There is an effective, eco-friendly option for menstruating people, and not many people know it, research shows.
They’ve been around since the 1930s, and yet, many menstruating people aren’t familiar with the alternative to pads and tampons: the menstrual cup.
They are safe and efficient, and can save money and reduce waste and water use, according to a study published Tuesday in the medical journal The Lancet Public Health, but they are not well known to women.
“In any impoverished set of circumstances whether in Liverpool, London or anywhere else in low- and middle-income countries, people really struggle – women and girls really struggle to be able to manage their periods, ”and menstrual cups may be part of the solution, said Penelope Phillips-Howard, lead author of the study, who analyzed 43 international articles.
Menstrual cups “are incredibly, you know, good and useful and a product that has been under-recognized and undervalued,” Phillips-Howard, professor of public health epidemiology at the Liverpool School of Tropical Medicine, told CNN. “But beyond that, there’s the bigger picture which is menstrual health, or menstrual hygiene – it’s been so neglected internationally.”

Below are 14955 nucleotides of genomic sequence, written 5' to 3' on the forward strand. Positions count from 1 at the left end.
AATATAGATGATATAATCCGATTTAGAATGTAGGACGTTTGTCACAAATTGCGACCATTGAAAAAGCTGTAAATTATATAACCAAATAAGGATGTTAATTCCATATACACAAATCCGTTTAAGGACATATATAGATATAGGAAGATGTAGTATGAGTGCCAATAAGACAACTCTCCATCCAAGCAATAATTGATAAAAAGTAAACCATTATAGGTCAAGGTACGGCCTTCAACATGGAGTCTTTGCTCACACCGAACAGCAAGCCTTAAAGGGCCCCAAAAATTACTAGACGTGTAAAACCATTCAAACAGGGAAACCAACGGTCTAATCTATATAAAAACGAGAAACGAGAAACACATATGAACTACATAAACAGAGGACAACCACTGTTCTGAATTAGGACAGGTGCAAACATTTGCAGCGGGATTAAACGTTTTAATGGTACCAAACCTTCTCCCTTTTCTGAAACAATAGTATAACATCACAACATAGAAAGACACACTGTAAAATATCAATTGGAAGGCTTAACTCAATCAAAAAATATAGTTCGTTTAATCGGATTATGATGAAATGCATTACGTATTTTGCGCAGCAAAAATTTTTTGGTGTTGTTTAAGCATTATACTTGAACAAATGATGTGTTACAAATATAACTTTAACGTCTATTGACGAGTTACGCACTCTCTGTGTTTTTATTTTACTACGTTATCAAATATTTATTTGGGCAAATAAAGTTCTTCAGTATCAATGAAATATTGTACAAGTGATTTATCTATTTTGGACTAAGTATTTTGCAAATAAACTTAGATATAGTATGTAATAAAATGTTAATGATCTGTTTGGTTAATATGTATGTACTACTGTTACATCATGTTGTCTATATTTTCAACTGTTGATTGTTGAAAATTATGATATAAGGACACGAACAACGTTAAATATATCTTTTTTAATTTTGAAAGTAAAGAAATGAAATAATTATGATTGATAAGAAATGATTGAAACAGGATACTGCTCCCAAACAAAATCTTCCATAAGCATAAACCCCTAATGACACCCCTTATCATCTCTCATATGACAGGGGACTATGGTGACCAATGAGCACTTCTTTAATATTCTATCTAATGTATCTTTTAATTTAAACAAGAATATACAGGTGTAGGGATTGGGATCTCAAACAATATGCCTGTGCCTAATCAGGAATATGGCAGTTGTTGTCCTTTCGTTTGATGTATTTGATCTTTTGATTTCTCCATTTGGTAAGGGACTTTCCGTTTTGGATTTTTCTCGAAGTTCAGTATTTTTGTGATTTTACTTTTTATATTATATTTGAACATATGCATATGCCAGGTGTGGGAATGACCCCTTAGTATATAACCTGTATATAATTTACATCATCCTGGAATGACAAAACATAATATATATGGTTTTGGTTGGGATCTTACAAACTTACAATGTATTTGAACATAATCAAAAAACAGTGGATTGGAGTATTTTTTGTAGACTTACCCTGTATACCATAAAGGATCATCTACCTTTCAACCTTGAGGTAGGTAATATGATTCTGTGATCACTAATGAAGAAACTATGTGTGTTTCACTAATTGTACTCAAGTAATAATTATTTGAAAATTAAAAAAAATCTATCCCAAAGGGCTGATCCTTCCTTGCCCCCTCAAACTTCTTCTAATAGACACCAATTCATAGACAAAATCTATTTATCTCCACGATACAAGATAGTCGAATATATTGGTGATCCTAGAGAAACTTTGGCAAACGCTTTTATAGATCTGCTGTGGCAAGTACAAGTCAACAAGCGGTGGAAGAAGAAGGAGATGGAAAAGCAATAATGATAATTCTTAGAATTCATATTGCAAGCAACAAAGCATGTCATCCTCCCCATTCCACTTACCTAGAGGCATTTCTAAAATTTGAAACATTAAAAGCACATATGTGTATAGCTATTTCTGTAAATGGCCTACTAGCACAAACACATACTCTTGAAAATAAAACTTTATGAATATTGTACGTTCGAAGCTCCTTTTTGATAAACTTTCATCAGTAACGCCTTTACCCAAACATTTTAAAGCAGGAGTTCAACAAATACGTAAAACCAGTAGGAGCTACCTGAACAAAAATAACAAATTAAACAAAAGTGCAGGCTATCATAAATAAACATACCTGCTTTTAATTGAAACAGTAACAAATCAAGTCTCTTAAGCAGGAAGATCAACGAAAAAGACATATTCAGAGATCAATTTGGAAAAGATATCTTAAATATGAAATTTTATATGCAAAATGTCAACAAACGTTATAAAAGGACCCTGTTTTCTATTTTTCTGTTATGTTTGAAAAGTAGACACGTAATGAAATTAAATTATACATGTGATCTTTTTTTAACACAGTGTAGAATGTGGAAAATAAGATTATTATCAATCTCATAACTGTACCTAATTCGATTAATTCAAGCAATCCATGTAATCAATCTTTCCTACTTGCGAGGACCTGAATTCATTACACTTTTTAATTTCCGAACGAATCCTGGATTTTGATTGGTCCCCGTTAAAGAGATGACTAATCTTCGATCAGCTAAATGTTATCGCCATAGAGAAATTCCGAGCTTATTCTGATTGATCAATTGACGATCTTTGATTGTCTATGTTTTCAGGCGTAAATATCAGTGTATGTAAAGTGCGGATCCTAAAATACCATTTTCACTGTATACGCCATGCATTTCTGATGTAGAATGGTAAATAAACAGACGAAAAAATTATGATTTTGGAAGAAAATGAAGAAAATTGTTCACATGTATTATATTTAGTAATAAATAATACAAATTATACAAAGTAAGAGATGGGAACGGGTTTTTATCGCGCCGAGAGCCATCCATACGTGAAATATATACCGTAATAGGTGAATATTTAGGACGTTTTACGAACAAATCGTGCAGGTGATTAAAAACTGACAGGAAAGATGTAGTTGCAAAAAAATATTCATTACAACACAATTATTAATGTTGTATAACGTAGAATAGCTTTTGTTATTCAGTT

Menstruation is a part of the lives of 1.9 billion girls and women around the world. When women cannot afford adequate menstrual products, this is called period of poverty, they suffer serious consequences, such as missing school.
If women resort to poor-quality sanitation products, it can increase their risk of infections, the study says. Girls in low- and middle-income countries report using materials such as rags, cotton, tissue paper or disposable towels to manage their period, according to the study.
How menstrual cups stack up
Menstrual cups are inserted into the vagina when a woman has her period, but the fluid is collected in a cup rather than absorbed. Cups typically need to be emptied every six hours, but can last longer, Phillips-Howard said.
When it comes to leaks, the report found that menstrual cups are just as effective as more commonly used products, such as sanitary napkins and tampons. Specifically, four studies including 293 participants determined that leakage was similar among these three products, with one of the studies reporting significantly less leakage in menstrual cup users than in tampon users.
European, North American and African women and girls did not experience an increased risk of infection from menstrual cup use, according to the analysis of adult chat site.
However, women said they needed multiple menstrual cycles to become familiar with the menstrual cup, according to the study.
The analysis also revealed that in 13 cases, taking a menstrual cup was linked to intrauterine device dislodge. The authors say more research is needed to use an IUD with a menstrual cup.
Due to the limited number of reports of menstrual cup use, other potential issues could have been missed, according to the authors.
The paper, partially funded by the UK government, includes the results of 43 international studies, which cover more than 3,300 participants from low-, middle- and high-income countries. However, some of the studies included in the review were classified as low quality and some had not been peer reviewed.